informal side of a bureaucracy
those aspects of participants’ day-to-day activities and interactions that ignore, bypass, or do not correspond with the official rules and procedures of the bureaucracy
goal displacement
a process that occurs in organizations when the rules become an end in themselves rather than a means to an end, and organizational survival becomes more important than achievement of goals
bureaucratic personality
a psychological construct that describes those workers who are more concerned with following correct procedures than they are with getting the job done correctly
iron law of oligarchy
according to Robert Michels, the tendency of bureaucracies to be ruled by a few people
(Harry and Margaret) Harlow
psychologists who took infant rhesus monkeys from their mothers and isolated them in separate cases; showed the detrimental effects of isolation on nonhuman primates
child isolated in an attic-like room in her grandfather’s house, but when placed in a special school with necessary care slowly learned how to walk, talk, and care for herself; died at age 10
child isolated in a bedroom alternately strapped down to a child’s potty chair or straitjacketed into a sleeping bag since she was 20 months old; found at age 13 with physical and psychological problems
(Sigmund) Freud
basic assumption in this sociologist’s psychoanalytic approach is that human behavior and personality originate from unconscious forces within individuals
(Sigmund) Freud
believed people have 2 basic tendencies: the urge to survive and the urge to procreate
(Jean) Piaget
Swiss psychologist who was a pioneer in the field of cognitive development
(Jean) Piaget
believed that in each stage of development (from birth through adolescence), children’s activities are governed by their perception of the world around them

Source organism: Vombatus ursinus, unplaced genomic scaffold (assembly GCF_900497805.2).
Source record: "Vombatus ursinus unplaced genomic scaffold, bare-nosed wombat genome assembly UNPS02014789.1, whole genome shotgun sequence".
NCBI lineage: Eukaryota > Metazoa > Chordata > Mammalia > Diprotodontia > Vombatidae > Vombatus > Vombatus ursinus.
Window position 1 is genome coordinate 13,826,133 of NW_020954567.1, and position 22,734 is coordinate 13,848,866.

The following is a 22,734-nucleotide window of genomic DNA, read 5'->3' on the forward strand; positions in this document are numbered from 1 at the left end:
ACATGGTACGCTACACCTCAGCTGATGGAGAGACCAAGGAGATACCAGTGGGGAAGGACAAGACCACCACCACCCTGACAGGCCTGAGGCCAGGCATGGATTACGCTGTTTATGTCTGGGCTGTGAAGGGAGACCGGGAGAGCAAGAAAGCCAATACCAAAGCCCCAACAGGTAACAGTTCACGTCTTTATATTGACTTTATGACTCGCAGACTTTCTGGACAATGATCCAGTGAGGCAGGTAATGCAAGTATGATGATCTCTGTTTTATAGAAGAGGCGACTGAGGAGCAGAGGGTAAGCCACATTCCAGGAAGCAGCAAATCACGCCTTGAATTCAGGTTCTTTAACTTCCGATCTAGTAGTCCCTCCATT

(Jean) Piaget
formed 4 stages of cognitive development organized around specific tasks that, when mastered, lead to the acquisition of new mental capacities, which then serve as the basis for the next level of development
(Lawrence) Kohlberg
elaborated on Piaget’s theories of cognitive reasoning by conducting a series of studies in which children, adolescents, and adults were presented with moral dilemmas that took the form of stories
(Carol) Gilligan
psychologist who criticized Kohlberg’s theory of moral development because it was developed solely on the basis of research with male respondents, and women and men often have divergent views on morality based on differences in socialization and life experiences
(Carol) Gilligan
believes that men become more concerned with law and order but women tend to analyze social relationships and the social consequences of behavior
(Charles Horton) Cooley
developed the concept of the looking-glass self
(George Herbert) Mead
extended Cooley’s insights of the looking-glass self by linking the idea of self-concept to role-taking
(George Herbert) Mead
divided the self into the “I” (subjective element) and the “me” (objective element)